Charles Clerke

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The following article is from The Great Soviet Encyclopedia (1979). It might be outdated or ideologically biased.

Clerke, Charles


Born 1741; died Aug. 22, 1779, in Petropavlovsk-Kamchatskii. English navigator.

Clerke participated in four circumnavigations of the globe: the 1764–66 expedition of John Byron and the 1768–71, 1772–75, and 1776–79 expeditions of James Cook. After Cook’s death on Feb. 14, 1779, he headed the expedition and sailed the ship from the Hawaiian Islands to the Chukchi Sea; however, before reaching even 70° N lat., he encountered heavy ice and was forced to turn back. In 1775 Cook named after Clerke the cliffs the expedition discovered in the southern part of the Atlantic Ocean (near 55° S lat.).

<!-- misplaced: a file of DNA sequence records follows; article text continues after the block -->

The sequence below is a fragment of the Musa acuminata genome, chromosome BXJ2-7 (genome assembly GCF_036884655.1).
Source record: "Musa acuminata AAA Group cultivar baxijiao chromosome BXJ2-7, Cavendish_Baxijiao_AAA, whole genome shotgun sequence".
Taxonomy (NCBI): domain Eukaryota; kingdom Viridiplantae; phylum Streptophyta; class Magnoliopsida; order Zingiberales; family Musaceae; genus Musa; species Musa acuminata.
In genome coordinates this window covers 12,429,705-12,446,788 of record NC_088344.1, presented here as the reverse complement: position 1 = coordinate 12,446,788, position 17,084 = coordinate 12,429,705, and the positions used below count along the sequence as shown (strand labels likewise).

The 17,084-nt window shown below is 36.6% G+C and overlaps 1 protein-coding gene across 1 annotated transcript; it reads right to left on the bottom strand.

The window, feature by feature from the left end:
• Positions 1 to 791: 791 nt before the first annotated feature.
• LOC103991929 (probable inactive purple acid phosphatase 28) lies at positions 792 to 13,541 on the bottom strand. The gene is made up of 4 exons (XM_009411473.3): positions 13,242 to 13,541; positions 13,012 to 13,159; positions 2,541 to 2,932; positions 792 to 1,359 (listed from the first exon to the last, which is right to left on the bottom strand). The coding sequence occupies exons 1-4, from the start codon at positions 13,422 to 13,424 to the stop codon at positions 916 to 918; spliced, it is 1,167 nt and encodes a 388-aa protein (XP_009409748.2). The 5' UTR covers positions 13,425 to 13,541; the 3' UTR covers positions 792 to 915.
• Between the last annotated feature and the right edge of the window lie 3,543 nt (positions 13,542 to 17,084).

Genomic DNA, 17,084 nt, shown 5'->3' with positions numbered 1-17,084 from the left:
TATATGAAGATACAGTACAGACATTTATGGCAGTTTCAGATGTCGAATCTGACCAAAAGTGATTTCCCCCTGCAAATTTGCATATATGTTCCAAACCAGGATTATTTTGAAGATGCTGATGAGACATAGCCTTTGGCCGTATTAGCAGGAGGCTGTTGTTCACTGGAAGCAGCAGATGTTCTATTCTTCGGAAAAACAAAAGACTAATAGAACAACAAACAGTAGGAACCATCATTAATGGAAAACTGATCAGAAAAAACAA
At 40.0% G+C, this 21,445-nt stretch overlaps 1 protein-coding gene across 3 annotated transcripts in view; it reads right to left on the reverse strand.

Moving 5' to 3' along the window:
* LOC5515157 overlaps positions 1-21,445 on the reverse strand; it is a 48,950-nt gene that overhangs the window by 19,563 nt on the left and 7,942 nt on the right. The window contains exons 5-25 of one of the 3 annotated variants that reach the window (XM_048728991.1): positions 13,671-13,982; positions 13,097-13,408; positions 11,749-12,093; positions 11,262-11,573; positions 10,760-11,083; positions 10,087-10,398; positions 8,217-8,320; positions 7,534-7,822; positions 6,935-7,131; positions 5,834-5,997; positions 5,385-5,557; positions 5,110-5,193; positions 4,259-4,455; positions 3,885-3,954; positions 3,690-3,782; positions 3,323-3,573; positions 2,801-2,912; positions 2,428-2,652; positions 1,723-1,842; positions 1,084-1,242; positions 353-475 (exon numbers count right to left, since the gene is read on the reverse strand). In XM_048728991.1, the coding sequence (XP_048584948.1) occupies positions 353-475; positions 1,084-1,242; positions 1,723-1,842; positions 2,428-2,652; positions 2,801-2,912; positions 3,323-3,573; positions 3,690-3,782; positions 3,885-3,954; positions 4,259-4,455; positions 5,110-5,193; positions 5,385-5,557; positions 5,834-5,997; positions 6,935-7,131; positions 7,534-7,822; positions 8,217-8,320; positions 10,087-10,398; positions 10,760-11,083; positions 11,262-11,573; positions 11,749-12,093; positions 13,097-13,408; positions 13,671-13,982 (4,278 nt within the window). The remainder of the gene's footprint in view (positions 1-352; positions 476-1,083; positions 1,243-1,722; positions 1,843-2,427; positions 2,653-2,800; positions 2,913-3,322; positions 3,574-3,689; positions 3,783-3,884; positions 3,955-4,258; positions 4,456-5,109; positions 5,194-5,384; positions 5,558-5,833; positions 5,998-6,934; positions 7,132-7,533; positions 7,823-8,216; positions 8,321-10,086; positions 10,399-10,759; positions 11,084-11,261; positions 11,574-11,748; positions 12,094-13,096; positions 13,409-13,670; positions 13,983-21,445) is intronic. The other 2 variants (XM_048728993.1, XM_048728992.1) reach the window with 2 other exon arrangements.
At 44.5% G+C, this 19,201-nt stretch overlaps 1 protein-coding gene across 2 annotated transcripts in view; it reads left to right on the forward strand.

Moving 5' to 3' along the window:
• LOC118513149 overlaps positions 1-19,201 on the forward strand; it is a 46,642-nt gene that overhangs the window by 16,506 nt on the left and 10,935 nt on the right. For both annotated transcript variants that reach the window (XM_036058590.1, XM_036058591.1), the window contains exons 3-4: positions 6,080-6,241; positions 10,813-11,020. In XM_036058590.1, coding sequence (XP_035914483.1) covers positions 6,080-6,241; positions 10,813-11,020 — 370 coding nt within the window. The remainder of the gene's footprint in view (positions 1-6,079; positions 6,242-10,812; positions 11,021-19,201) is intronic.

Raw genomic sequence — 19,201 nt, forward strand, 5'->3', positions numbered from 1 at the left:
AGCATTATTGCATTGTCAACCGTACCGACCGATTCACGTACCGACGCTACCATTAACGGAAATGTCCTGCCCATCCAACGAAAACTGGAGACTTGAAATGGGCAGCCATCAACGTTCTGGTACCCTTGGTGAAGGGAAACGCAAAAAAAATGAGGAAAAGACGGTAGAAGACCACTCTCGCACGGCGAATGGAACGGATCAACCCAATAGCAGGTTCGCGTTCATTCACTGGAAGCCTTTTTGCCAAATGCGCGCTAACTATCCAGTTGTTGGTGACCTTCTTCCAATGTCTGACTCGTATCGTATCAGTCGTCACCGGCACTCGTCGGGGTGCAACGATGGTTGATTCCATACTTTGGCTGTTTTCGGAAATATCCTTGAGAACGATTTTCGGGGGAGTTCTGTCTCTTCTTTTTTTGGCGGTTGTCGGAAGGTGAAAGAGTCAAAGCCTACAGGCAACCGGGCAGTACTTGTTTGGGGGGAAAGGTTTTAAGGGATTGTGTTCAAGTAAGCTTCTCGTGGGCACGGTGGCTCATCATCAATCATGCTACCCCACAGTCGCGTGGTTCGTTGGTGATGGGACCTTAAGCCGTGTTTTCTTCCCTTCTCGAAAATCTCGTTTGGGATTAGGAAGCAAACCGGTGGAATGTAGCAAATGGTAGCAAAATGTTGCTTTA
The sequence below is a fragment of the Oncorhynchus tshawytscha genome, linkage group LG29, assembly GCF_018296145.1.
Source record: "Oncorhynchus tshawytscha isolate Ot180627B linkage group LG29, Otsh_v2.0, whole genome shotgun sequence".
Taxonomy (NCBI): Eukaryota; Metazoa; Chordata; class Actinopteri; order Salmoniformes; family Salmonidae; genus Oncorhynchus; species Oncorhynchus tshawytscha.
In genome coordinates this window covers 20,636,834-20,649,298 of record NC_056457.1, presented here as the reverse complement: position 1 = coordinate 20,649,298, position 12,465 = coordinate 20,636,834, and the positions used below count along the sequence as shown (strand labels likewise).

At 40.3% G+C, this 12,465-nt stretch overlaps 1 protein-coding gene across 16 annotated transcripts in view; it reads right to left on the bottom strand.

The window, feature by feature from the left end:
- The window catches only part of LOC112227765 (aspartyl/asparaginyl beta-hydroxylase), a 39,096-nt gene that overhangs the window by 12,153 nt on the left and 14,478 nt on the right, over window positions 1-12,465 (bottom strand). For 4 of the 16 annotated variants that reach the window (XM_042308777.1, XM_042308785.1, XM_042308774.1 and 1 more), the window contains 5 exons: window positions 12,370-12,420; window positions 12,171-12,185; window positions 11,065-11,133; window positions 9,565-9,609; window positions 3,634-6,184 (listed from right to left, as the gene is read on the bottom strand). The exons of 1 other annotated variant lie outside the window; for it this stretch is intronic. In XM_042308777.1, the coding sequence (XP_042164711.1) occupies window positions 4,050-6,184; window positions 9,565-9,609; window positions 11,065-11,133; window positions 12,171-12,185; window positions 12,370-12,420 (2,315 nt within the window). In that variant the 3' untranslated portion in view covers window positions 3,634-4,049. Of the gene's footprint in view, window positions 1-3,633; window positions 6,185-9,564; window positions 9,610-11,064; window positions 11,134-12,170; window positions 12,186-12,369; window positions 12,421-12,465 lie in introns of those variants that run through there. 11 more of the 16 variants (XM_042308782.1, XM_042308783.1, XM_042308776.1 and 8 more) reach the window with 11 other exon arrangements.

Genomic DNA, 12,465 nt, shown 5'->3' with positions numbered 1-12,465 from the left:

The Great Soviet Encyclopedia, 3rd Edition (1970-1979). © 2010 The Gale Group, Inc. All rights reserved.
References in periodicals archive ?
Banks never sailed back to the Pacific, but he continued to acquire works from subsequent voyages, such as an impressive anthropomorphic kava bowl bequeathed to him by Captain Charles Clerke, which he donated to the British Museum (Fig.
From the log of Charles Clerke, second in command, March, 1779
Now under Charles Clerke's command, the two ships sailed northward but were again blocked by pack ice in the Arctic.
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